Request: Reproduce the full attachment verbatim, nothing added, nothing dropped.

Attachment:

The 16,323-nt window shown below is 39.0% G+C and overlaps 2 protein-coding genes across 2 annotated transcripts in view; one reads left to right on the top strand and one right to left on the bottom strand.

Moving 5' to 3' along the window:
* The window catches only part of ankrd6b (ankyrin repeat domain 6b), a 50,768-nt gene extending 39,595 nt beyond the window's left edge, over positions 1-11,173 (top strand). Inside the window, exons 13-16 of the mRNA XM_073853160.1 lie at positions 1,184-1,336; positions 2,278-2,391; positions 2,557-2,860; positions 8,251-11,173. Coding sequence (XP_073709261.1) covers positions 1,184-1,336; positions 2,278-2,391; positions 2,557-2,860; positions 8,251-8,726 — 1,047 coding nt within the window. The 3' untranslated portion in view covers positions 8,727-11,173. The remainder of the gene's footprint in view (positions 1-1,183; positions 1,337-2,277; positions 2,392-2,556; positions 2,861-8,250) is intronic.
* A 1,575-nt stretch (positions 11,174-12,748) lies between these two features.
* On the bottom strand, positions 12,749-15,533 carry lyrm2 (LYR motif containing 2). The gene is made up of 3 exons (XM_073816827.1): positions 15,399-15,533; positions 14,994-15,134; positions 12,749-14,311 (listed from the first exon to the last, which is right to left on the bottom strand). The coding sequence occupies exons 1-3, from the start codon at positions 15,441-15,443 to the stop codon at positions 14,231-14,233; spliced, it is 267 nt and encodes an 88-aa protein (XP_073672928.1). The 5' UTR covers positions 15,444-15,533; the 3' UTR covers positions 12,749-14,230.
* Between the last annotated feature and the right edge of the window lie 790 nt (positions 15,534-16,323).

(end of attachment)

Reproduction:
The 16,323-nt window shown below is 39.0% G+C and overlaps 2 protein-coding genes across 2 annotated transcripts in view; one reads left to right on the top strand and one right to left on the bottom strand.

Moving 5' to 3' along the window:
* The window catches only part of ankrd6b (ankyrin repeat domain 6b), a 50,768-nt gene extending 39,595 nt beyond the window's left edge, over positions 1-11,173 (top strand). Inside the window, exons 13-16 of the mRNA XM_073853160.1 lie at positions 1,184-1,336; positions 2,278-2,391; positions 2,557-2,860; positions 8,251-11,173. Coding sequence (XP_073709261.1) covers positions 1,184-1,336; positions 2,278-2,391; positions 2,557-2,860; positions 8,251-8,726 — 1,047 coding nt within the window. The 3' untranslated portion in view covers positions 8,727-11,173. The remainder of the gene's footprint in view (positions 1-1,183; positions 1,337-2,277; positions 2,392-2,556; positions 2,861-8,250) is intronic.
* A 1,575-nt stretch (positions 11,174-12,748) lies between these two features.
* On the bottom strand, positions 12,749-15,533 carry lyrm2 (LYR motif containing 2). The gene is made up of 3 exons (XM_073816827.1): positions 15,399-15,533; positions 14,994-15,134; positions 12,749-14,311 (listed from the first exon to the last, which is right to left on the bottom strand). The coding sequence occupies exons 1-3, from the start codon at positions 15,441-15,443 to the stop codon at positions 14,231-14,233; spliced, it is 267 nt and encodes an 88-aa protein (XP_073672928.1). The 5' UTR covers positions 15,444-15,533; the 3' UTR covers positions 12,749-14,230.
* Between the last annotated feature and the right edge of the window lie 790 nt (positions 15,534-16,323).